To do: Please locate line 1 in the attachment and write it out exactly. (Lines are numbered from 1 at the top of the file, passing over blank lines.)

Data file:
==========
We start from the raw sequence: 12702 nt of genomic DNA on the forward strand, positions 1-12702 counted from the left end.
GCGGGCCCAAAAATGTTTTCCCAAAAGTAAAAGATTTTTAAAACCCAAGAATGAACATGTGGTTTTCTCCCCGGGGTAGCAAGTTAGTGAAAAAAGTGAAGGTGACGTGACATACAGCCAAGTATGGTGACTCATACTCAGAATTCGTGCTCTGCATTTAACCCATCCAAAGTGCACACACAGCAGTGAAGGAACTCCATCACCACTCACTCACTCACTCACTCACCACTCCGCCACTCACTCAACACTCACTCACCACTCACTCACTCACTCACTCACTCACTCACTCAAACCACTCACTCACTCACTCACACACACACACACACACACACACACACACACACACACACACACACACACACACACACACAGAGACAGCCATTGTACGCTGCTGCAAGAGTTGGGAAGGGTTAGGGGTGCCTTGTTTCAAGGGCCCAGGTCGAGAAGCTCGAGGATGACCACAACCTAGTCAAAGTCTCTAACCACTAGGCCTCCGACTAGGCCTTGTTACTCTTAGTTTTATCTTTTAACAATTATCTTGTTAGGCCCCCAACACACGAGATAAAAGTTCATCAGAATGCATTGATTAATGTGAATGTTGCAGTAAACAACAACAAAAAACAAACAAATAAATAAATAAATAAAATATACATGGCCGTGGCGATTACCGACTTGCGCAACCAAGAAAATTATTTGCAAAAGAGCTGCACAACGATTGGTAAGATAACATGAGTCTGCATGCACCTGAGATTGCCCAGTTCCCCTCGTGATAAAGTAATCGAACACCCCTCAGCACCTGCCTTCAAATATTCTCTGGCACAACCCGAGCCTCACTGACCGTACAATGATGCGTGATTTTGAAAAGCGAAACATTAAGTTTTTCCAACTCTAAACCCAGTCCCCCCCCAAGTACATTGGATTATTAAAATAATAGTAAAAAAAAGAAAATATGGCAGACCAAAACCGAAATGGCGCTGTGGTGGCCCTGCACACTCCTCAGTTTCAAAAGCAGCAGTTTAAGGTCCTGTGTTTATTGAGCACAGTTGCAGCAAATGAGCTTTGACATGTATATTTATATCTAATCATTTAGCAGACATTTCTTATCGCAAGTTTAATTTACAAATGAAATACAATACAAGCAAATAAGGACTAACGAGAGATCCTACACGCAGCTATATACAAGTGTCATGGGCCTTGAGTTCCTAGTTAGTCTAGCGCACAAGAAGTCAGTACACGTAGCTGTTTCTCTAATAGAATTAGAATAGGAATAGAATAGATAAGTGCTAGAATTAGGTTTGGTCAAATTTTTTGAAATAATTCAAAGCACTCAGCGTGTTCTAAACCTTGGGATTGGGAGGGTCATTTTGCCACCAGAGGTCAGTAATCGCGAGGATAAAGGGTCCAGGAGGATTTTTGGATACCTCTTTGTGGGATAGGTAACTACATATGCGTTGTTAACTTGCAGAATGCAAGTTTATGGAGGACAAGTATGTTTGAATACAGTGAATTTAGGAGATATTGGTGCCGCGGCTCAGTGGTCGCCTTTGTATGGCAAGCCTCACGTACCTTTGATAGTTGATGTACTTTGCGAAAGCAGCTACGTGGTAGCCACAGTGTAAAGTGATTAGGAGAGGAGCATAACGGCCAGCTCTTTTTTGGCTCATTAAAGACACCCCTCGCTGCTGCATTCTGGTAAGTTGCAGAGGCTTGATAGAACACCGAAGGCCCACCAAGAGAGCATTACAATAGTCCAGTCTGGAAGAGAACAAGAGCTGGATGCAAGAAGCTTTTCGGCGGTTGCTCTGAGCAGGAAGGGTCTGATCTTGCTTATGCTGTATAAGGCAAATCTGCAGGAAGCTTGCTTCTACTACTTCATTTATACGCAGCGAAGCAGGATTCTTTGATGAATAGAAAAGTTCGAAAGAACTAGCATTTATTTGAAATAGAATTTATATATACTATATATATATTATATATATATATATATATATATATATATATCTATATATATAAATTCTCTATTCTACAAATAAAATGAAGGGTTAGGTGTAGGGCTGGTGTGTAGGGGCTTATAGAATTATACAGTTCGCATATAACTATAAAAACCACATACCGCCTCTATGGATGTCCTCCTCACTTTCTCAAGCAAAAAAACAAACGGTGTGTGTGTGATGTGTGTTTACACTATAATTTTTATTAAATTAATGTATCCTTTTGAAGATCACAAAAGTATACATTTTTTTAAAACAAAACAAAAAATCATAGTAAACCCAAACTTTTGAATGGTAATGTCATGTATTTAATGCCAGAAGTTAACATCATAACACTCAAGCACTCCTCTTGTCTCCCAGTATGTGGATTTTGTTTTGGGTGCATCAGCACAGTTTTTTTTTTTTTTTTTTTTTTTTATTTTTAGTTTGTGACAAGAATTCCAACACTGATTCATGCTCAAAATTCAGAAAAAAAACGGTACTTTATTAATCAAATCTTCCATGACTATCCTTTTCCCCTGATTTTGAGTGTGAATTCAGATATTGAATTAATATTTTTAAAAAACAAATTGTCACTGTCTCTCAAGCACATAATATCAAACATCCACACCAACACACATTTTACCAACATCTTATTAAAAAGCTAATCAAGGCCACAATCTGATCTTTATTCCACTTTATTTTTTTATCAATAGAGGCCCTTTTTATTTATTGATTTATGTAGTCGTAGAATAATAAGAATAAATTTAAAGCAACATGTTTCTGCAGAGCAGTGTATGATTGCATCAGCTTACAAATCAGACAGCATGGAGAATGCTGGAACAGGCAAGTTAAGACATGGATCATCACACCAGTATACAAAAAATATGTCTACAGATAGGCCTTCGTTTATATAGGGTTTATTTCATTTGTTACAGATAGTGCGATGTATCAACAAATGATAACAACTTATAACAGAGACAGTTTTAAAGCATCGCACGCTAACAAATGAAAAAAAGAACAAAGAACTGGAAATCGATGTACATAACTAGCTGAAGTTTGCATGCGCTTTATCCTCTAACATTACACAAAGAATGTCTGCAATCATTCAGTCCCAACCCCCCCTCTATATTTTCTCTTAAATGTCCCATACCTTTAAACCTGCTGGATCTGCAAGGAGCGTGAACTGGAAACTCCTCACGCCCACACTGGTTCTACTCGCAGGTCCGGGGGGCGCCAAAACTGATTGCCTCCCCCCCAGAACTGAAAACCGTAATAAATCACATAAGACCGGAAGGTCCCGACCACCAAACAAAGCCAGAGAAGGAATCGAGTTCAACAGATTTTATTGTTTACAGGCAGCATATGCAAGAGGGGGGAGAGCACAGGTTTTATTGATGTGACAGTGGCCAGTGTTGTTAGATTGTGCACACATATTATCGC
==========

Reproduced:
We start from the raw sequence: 12702 nt of genomic DNA on the forward strand, positions 1-12702 counted from the left end.